The Education Report, a weekly publication of WPLLC, provides an executive summary of public policy issues affecting American education.
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Budget and Appropriations (Written 1/13/17)
This week, the news from Capitol Hill has been focused on Trump cabinet nominees (although not would-be Secretary of Education Betsy DeVos), “fake” news, an odd Trump Tower “press conference” and Republican efforts to repeal and/or replace Obamacare. As for this week’s education news, seventeen states and the District of Columbia told the Department of Education that they will file their ESSA (Every Student Succeeds Act) plans by April 3. Those states are Arizona, Colorado, Delaware, Illinois, Louisiana, Massachusetts, Michigan, Missouri, Montana, Nevada, New Jersey, New Mexico, North Dakota, Ohio, Oregon, Tennessee, and Vermont (plus the District of Columbia). The remaining states are presumably opting for the September 18 deadline. Of course, the incoming Trump Administration might not be ready to review those plans by April, or might push back all manner of ESSA deadlines. Regardless, it’s clear some states are eager to get going with new accountability plans.
As for Betsy DeVos’s confirmation hearing—it’s scheduled for Tuesday, January 17 at 5:00 pm. The lateness is odd, but would accommodate travel schedules of senators returning to Washington, DC, after the three-day weekend. Senate Democrats are seeking further delay, but Senator Lamar Alexander (R-TN), Chairman of the Health, Education, Labor and Pensions Committee, wants to dispense with the hearing quickly and get Trump’s pick confirmed. This week, more and more groups publicly voiced concerns about Betsy DeVos’s views on public education, her business background, her political contributions and her overall expertise in education policy outside of “school choice” issues. The hearing will be a lively one, as the other confirmation hearings have been, and Senator Elizabeth Warren (D-MA) will certainly have stern questions for her.
The education community continues to watch the conversation around budget reconciliation and the intention to repeal Obamacare for any would-be effects or signals regarding overall spending. So far, there haven’t been many, but the broader discussion around discretionary spending suggests that that non-defense discretionary spending and discretionary defense spending will be treated differently on Capitol Hill in the near future. Both the Secretary of Defense nominee and Representative Tom Cole (R-OK), who chairs the Labor, Health and Human Services Appropriations Subcommittee, suggested that defense needs should be funded without regard to what is going on in other federal investments. Representative Cole even suggested that there might be a move to alleviate the restrictions that sequestration could place on defense spending, but did not suggest the same for non-defense spending. This is concerning for education and other domestic programs, and has their Democratic champions on Capitol Hill on high alert.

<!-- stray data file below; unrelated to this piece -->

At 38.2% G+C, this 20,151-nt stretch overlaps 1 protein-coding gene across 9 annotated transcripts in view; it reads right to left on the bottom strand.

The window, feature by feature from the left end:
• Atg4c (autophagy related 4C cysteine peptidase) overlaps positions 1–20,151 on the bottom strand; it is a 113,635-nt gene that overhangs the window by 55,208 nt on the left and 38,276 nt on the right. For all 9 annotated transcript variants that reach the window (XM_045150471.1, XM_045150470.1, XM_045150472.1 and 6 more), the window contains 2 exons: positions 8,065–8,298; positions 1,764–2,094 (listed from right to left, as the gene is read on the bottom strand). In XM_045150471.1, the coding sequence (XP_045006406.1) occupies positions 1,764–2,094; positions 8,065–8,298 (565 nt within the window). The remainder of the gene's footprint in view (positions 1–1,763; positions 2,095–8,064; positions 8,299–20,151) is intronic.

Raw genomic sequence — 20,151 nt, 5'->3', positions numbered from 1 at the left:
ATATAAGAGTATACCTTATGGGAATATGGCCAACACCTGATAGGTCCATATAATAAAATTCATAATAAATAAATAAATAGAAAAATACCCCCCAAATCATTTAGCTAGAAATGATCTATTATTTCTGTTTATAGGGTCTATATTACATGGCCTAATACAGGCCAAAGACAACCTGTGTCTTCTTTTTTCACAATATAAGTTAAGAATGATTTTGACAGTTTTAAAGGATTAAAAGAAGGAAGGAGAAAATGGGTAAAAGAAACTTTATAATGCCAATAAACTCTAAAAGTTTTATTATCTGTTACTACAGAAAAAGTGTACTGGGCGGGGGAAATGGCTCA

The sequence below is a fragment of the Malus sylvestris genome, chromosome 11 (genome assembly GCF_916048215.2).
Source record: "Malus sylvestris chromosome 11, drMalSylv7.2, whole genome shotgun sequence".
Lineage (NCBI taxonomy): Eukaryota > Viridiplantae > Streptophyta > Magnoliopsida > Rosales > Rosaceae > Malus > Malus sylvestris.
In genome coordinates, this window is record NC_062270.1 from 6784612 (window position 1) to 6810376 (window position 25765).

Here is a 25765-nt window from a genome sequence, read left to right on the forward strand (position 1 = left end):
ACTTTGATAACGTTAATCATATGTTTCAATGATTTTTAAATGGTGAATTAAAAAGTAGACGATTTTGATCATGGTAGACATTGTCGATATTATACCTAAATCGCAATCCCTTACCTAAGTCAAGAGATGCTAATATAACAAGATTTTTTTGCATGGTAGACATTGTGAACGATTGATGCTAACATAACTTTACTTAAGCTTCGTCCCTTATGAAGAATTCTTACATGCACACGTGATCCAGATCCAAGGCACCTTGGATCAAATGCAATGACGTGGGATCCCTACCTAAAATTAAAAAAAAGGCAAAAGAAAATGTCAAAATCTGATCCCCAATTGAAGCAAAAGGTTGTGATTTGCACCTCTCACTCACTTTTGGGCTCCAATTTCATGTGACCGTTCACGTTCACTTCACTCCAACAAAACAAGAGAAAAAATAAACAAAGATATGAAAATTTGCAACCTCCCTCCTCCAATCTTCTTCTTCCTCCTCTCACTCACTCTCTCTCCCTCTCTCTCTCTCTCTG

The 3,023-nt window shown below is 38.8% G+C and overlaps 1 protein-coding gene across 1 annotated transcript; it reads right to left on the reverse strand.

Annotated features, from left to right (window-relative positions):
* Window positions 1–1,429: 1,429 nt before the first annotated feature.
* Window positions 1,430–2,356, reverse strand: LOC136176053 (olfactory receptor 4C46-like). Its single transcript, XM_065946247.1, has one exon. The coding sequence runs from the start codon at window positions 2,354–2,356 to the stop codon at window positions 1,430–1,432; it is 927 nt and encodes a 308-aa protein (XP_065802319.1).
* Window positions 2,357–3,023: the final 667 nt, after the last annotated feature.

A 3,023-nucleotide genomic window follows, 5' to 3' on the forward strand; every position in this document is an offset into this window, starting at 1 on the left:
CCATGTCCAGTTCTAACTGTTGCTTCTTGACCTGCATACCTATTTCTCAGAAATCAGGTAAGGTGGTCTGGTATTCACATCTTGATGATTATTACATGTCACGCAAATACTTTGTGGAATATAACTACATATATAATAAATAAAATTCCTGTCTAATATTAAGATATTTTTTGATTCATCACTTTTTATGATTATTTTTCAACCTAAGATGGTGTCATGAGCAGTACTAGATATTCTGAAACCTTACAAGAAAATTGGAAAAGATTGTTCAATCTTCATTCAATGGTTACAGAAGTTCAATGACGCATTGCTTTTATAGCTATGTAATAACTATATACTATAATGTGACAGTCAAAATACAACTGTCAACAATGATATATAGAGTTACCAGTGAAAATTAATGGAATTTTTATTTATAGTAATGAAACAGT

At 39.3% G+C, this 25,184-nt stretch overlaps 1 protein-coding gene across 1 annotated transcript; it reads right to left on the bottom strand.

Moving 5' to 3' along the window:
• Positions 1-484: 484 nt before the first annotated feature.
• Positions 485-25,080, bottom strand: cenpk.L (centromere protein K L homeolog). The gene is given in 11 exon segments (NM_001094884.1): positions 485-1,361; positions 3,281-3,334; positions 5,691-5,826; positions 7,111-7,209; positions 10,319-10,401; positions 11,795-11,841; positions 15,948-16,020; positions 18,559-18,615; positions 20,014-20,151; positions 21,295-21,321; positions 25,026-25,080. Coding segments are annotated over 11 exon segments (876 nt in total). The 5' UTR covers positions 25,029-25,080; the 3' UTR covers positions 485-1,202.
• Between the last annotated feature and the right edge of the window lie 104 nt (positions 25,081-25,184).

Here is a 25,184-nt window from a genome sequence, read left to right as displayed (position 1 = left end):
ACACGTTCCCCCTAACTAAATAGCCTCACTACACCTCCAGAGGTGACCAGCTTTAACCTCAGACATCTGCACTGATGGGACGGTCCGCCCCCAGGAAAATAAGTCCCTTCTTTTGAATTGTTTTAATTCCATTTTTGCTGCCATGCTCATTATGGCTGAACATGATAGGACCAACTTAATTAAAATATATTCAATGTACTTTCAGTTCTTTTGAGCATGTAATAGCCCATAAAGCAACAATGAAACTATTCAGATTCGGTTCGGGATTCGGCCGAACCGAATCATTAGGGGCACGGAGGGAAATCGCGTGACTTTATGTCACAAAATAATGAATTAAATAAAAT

Next week will be a short one in Washington, DC, but will be packed with action. After Monday’s Martin Luther King, Jr. Day holiday, the city will prepare for Friday’s Inauguration and the subsequent marches and protests. That means the city will pretty much be shut down for business on Friday (or maybe even starting on Thursday, given the sweeping street closures and security measures). Tuesday evening is circled in red (for now—assuming no more delays) on education calendars across the city. That’s the day that more will be learned about the person who will likely hold the fate of federal education policy in her hands.
- Brookings Institute Discusses Role of Public Investment
- AFT Gives Recommendations to Secretary Nominee Betsy DeVos
- CCRSC Outlines Intersection of Well-Rounded and Work-Based Learning
- House Democrats Form New Public Education Caucus
- New America Reflects On Next Generation Universities Initiative
- AEE Discusses Brining Mind, Brain, and Education Science to Teachers
- McGraw Hill Education Hosts Webinar On Comprehensive Literacy Plans
- Sources Say Allan B. Hubbard Top Contender for Deputy Education Secretary
- Learning to Teach: Practice-Based Preparation in Teacher Education
- Center on Great Teachers and Leaders (January 2017)
- What’s Hot in Literacy: 2017 Report
- International Literacy Association (January 2017)
- Five Key Trends in U.S. Student Performance
- Economic Policy Institute (January 2017)
- Charter Schools: The Landscape and the Horizon
- National Association of State Boards of Education (January 2017)
- Best Practices for Determining Subgroup Size in Accountability Systems While Protecting PII
- Institute of Education Sciences (January 2017)
- Ten Questions Senators Could Ask Education Secretary Nominee Betsy DeVos
- Politics K-12 (Jan. 10, 2017)
- U.S. Supreme Court Considers Level of Special Education Benefits
- The Denver Post (Jan. 11, 2017)
- Congressional LGBT Equality Caucus Raises Concerns About DeVos’ Record on LGBT Issues
- The Wisconsin Gazette (Jan. 12, 2017)
- Native American Students Sue U.S. Government Over Dismal Education
- The Huffington Post (Jan. 12, 2017)
- The Return of the MOOC
- The Economist (Jan. 13, 2017)